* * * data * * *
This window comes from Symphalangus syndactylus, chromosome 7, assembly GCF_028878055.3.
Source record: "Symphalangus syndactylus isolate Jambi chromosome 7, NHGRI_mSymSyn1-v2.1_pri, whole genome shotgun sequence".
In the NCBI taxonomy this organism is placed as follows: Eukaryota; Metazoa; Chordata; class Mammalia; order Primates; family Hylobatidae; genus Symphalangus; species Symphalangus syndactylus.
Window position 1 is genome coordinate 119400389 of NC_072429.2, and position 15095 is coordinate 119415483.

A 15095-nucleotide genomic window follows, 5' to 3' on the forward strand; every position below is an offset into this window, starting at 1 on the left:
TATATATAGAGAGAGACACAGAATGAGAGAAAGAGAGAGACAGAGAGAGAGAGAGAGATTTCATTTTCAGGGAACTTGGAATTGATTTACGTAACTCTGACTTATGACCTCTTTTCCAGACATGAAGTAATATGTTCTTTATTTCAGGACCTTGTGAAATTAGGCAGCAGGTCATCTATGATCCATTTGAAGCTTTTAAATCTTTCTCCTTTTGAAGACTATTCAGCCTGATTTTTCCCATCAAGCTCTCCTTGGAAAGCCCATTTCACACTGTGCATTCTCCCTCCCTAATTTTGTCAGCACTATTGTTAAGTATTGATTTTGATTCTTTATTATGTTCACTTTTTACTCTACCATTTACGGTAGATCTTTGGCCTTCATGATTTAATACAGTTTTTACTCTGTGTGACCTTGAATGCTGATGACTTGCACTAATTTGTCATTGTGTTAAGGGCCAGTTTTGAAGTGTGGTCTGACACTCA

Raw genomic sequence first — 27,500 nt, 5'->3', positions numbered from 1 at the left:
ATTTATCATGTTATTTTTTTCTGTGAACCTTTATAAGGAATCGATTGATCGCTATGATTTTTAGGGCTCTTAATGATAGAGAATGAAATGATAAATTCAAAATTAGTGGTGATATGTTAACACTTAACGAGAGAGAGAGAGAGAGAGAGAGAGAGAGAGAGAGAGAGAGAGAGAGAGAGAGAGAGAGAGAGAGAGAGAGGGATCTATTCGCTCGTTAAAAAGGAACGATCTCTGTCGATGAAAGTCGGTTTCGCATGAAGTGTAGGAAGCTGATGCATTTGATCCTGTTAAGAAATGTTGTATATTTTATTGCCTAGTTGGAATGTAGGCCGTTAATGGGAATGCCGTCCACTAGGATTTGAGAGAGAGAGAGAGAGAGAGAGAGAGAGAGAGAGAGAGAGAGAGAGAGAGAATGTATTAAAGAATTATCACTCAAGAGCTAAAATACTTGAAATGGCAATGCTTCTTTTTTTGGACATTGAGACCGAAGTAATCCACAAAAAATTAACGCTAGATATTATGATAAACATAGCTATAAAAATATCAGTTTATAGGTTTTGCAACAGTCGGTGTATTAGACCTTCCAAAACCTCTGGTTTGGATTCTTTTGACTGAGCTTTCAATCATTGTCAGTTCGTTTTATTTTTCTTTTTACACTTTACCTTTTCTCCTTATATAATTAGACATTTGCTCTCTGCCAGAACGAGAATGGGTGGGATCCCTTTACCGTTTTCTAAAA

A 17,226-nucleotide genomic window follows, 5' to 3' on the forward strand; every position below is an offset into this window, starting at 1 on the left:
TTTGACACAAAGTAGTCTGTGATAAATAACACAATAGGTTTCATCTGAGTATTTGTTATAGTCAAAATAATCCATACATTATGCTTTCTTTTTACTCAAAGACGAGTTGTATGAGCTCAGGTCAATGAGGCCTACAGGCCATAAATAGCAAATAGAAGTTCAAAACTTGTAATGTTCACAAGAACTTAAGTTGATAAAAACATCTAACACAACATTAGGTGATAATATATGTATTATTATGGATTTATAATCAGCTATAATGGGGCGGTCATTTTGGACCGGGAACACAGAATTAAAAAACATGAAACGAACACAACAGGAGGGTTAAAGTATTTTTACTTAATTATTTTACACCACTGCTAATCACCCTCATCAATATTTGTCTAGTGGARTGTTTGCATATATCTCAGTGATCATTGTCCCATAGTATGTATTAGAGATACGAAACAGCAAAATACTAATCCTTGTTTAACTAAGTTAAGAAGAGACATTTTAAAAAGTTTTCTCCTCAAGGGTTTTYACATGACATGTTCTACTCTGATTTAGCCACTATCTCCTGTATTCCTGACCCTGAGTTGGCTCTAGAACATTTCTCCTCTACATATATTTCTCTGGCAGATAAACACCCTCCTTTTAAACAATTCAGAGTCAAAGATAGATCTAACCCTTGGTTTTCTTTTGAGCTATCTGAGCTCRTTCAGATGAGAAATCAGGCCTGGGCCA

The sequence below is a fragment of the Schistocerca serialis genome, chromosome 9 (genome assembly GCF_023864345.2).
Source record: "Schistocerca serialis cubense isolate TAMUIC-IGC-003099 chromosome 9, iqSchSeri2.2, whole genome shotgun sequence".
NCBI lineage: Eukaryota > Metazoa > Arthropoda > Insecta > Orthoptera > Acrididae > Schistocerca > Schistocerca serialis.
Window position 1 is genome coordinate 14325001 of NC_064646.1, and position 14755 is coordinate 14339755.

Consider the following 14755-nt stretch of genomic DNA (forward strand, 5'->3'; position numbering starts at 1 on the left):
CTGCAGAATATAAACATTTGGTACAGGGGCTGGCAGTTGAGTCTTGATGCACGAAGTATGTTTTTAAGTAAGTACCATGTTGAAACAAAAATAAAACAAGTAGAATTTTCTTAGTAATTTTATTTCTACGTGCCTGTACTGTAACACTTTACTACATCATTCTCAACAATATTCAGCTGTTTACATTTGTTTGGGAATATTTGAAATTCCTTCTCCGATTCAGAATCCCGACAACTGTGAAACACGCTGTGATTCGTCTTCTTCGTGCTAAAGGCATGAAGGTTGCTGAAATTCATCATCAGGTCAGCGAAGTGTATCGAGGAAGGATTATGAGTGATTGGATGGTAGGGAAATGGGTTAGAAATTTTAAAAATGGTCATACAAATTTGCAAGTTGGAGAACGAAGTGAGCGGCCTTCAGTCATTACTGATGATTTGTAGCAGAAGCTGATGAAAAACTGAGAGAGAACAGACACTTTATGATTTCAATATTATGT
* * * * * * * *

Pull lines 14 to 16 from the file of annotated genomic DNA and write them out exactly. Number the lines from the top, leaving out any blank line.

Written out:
Window position 1 is genome coordinate 14325001 of NC_064646.1, and position 14755 is coordinate 14339755.

Consider the following 14755-nt stretch of genomic DNA (forward strand, 5'->3'; position numbering starts at 1 on the left):
CTGCAGAATATAAACATTTGGTACAGGGGCTGGCAGTTGAGTCTTGATGCACGAAGTATGTTTTTAAGTAAGTACCATGTTGAAACAAAAATAAAACAAGTAGAATTTTCTTAGTAATTTTATTTCTACGTGCCTGTACTGTAACACTTTACTACATCATTCTCAACAATATTCAGCTGTTTACATTTGTTTGGGAATATTTGAAATTCCTTCTCCGATTCAGAATCCCGACAACTGTGAAACACGCTGTGATTCGTCTTCTTCGTGCTAAAGGCATGAAGGTTGCTGAAATTCATCATCAGGTCAGCGAAGTGTATCGAGGAAGGATTATGAGTGATTGGATGGTAGGGAAATGGGTTAGAAATTTTAAAAATGGTCATACAAATTTGCAAGTTGGAGAACGAAGTGAGCGGCCTTCAGTCATTACTGATGATTTGTAGCAGAAGCTGATGAAAAACTGAGAGAGAACAGACACTTTATGATTTCAATATTATGT